You know those times when you are sitting with a client, and their troubles are severe and the trauma is painful.....and you feel you have missed something of their story because your own thoughts intruded......or you connect with some experience or strong emotions of your own....

Come on.....please don’t tell me your mind never wanders when you are with a client.

Be honest.

You are as human as I am

And that means that there will be times, however much we may wish them not to be, and however much we assert that we are “always there for the client at all times whatever the circumstances” when our own stuff, our own experiences, connections from the past, triggers to strong emotions and all the everyday stuff will also enter our minds and jostle for space.

These things happen.

But on those occasions when it does happen, it’s important to recognise and acknowledge for ourselves our own process, and then set it aside, as far as we can, to address in a different setting.  In supervision, or our own journal, or times of self-therapy, or with a trusted friend or mentor.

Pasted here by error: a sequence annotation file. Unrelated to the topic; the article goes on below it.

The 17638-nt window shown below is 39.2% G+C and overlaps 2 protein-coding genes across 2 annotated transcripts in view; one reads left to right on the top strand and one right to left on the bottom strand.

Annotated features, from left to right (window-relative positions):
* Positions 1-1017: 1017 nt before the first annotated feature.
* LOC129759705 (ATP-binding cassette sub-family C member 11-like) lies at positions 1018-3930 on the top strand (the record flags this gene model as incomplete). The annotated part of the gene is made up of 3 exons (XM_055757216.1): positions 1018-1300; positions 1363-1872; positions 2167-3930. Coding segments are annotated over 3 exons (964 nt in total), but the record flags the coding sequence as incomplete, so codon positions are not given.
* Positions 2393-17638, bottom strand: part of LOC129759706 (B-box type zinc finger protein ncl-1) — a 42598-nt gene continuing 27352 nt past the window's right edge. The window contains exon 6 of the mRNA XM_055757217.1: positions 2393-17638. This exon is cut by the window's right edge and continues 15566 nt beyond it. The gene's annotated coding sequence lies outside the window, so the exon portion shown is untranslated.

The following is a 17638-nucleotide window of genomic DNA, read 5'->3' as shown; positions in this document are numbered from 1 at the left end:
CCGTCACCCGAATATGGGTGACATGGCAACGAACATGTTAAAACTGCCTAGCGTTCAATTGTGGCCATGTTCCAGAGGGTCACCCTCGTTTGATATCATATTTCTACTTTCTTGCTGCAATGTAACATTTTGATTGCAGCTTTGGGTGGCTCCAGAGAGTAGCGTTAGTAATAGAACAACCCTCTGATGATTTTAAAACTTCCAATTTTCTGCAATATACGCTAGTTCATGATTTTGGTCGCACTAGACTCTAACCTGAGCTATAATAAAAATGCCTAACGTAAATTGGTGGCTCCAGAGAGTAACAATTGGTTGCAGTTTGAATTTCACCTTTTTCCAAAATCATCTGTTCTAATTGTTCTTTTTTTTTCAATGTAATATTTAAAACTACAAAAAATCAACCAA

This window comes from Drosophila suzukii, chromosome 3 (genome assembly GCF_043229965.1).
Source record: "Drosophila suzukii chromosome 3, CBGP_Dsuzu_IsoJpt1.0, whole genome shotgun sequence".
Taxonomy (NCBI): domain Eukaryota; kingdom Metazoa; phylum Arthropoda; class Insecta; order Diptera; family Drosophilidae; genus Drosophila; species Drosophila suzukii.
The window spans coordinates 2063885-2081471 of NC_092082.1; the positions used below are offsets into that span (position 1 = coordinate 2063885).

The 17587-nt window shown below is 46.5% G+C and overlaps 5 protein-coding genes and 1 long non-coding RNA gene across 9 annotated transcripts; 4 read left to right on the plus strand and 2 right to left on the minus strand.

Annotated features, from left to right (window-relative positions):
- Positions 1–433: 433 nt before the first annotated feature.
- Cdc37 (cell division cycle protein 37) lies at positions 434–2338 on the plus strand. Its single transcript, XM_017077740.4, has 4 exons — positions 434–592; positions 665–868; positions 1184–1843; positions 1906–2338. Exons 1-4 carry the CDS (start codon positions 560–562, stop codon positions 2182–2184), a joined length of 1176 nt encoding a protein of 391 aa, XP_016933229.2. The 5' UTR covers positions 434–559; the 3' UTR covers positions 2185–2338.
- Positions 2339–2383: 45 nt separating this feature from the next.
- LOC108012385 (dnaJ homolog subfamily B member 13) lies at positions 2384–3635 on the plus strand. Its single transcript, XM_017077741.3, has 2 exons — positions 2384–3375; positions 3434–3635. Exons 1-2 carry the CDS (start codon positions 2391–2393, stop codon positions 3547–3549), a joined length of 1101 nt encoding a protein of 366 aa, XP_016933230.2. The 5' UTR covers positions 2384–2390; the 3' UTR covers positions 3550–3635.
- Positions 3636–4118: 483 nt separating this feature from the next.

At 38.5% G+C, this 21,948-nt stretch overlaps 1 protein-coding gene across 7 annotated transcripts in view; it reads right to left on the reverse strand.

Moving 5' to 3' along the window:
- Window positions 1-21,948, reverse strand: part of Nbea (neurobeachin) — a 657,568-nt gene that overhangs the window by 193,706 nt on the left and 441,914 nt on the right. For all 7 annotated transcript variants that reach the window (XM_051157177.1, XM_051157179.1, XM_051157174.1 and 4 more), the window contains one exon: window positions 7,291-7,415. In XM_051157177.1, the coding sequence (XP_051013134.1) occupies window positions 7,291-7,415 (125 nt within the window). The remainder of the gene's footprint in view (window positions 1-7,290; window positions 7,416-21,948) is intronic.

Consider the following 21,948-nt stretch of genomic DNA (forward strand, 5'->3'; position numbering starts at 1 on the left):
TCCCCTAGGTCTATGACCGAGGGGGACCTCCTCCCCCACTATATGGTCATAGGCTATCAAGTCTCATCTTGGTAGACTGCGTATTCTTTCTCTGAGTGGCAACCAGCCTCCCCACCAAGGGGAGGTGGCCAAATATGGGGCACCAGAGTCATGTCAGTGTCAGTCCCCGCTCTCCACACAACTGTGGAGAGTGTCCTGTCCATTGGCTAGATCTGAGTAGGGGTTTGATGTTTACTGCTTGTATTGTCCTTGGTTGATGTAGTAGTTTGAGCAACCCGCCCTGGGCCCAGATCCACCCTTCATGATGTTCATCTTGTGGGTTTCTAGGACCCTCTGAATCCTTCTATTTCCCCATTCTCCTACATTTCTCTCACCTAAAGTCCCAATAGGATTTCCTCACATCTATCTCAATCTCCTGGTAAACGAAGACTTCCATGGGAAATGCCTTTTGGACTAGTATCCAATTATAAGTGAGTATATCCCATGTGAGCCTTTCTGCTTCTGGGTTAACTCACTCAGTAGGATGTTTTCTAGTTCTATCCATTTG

The fact that it happens is not the issue.  It’s how we deal with it and manage it when it does happen that’s important.

Acknowledge it and let it go.

Be congruent as much as is appropriate.  But let it go.

There’s an almost universal perception that if we acknowledge that it happens, we are failing in some way.  When the only real failure is not recognising and acknowledging our own fallibility and humanity.......

Therapy training has to be about being honest with ourselves.

If we cannot be that for ourselves, how can we expect that from our clients?

Whatever approach you work with, you need to work also with yourself.

Think about it.